Replace factories with schools, line mangers with teachers, conveyor belts with grade levels, evaluations with tests, and robots with children, and you would not need to change a thing. It’s no surprise this factory-type model has been used since the industrial revolution, as the original founders of compulsory education saw schools as being very much like factories: there to produce units of production to further utilise in other parts of production.
The deadening of uniqueness..
This model aims at reducing, destroying, erasing and poisoning all of what makes each of us gifted and special, as it violently works to superimpose something from the outside. Whether it’s a match and it’s compatible, whether it’s rejected or assimilated, none of this matters, as the conveyor belts keep moving and more stuff gets crammed in and jammed on. Its fundamental premise lies in whatever unique and distinct qualities you possess being, at best, irrelevant, or, at worst, obstructive, unless they match perfectly with the knowledge that is to be assimilated. Within this framework a competitive, rather than cooperative, mind-set is fostered, as success is measured in how well you conform to the objectives presented.
Schools have no interest in truly developing and nurturing the special gifts and qualities with which each child starts their schooling. Again, this isn’t just one afternoon or one week in the school year that the inner part of the child is ignored and suppressed, this is for the duration of their childhood and most of their adolescence. Day after day, month after month, year after year, there is no real genuine interest in finding and discovering a child’s true gifts. Their contribution and input is only asked for if it mirrors what has been taught, for example, “Hands up, those who know the answer to question A.” There is no development and awareness of the inner part of who they are. I personally believe that every person has something in particular they can offer the world that is unique to them, which, in discovering, gives them pride, dignity and a greater sense of identity.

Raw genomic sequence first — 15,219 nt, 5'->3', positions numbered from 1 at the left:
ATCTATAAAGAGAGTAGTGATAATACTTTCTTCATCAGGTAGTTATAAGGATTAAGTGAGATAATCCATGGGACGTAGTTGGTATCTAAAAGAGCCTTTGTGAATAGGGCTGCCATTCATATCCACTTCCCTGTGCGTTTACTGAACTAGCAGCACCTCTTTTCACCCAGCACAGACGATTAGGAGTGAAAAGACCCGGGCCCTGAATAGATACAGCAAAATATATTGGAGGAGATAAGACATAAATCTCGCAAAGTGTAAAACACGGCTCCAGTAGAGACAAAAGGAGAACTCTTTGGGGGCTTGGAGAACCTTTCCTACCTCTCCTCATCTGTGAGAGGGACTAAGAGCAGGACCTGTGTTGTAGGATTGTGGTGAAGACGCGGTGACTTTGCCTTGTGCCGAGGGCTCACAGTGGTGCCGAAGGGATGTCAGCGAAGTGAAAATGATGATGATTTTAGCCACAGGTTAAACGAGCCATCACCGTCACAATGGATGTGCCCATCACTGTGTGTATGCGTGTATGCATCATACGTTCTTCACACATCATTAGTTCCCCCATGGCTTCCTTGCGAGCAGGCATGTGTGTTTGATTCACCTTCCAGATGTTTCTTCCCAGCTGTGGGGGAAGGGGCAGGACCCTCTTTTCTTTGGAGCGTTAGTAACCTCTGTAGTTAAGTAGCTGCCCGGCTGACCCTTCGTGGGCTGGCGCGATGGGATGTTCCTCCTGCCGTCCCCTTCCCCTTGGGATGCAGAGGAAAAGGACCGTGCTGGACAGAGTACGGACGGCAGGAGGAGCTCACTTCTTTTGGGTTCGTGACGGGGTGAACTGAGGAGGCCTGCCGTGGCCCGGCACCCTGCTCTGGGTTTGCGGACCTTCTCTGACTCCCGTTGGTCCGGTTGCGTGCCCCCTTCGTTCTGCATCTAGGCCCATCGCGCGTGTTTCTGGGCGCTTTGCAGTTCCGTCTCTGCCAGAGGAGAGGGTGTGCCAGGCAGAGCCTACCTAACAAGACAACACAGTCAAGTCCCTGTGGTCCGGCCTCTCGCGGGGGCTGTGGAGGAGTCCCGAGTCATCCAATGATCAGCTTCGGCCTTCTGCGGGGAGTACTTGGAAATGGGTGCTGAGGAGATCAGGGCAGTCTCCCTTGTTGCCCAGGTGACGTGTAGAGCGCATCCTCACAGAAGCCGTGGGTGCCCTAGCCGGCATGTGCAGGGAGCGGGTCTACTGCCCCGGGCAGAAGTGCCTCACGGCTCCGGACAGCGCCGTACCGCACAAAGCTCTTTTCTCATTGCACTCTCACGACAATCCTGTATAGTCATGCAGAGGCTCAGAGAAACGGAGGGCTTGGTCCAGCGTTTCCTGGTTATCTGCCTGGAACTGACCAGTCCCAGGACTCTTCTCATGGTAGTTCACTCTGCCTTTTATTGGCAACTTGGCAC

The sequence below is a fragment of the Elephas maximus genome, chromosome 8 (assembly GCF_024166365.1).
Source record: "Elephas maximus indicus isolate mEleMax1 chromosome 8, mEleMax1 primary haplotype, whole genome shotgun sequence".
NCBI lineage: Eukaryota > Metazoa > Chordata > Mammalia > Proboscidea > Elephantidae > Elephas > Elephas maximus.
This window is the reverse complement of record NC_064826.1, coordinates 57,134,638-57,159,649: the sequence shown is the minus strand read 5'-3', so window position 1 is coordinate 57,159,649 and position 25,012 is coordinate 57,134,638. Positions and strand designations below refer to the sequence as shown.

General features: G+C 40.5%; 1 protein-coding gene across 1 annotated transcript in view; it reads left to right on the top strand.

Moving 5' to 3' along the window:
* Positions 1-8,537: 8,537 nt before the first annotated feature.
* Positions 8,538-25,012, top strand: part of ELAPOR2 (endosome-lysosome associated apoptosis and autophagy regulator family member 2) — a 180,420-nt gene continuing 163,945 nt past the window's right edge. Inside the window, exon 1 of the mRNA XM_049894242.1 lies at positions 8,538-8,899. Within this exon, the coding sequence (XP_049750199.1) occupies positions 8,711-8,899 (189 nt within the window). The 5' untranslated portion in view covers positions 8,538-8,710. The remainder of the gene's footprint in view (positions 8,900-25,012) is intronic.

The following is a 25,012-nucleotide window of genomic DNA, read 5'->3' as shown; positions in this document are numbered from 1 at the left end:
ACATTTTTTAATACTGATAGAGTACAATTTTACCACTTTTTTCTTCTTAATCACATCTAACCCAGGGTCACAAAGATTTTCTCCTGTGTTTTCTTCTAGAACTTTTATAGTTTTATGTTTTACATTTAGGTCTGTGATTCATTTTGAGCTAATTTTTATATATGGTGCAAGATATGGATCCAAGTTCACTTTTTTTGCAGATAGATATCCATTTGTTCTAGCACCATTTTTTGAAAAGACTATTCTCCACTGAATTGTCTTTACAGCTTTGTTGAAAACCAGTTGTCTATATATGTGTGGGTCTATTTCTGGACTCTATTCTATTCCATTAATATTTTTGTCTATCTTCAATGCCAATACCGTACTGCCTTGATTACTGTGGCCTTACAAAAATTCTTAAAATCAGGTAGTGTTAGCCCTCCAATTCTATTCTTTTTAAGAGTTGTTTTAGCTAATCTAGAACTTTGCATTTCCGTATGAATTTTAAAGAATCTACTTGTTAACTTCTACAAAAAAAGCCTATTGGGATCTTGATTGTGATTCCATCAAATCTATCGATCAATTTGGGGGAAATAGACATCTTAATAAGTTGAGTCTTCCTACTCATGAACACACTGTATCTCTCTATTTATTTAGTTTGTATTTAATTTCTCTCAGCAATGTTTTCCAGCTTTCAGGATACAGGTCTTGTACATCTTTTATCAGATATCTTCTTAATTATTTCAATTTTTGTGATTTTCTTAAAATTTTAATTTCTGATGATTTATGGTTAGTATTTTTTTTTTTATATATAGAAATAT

Yet the net effect of this neglect of the “inner” is many people developing no understanding of how intelligent and gifted they are. Due to no fault of their own, they label themselves of average intelligence, or even low intelligence, demarcating from themselves a whole swath of potential and possibilities. Some later in life overcome this and reclaim that intelligence that was mislabelled, but many others don’t. They actually believe the misinformation they have been given and live their lives within the parameters of what they’ve been told they are and are not capable of doing. All of this accumulates into a dumbing down of the entire population, not because they have actually become dumb, but rather because they have been robbed of the awareness of their gifts, uniqueness and creative talents. This system places value on that which has none, and places importance on that which is irrelevant, ultimately cultivating an unquestioning and compliant population that works against the very best interest of those who make up that population. Each year, as it continues churning out the students, it indirectly legitimises the inhuman and alienating systems we are forced into. We are told to prepare for society, not to bring it down, and the only way we explain our blind acceptance of so many wrongs and such social unfairness is through normalisation of powerlessness and forced obedience throughout our entire childhoods, and we call it “school.”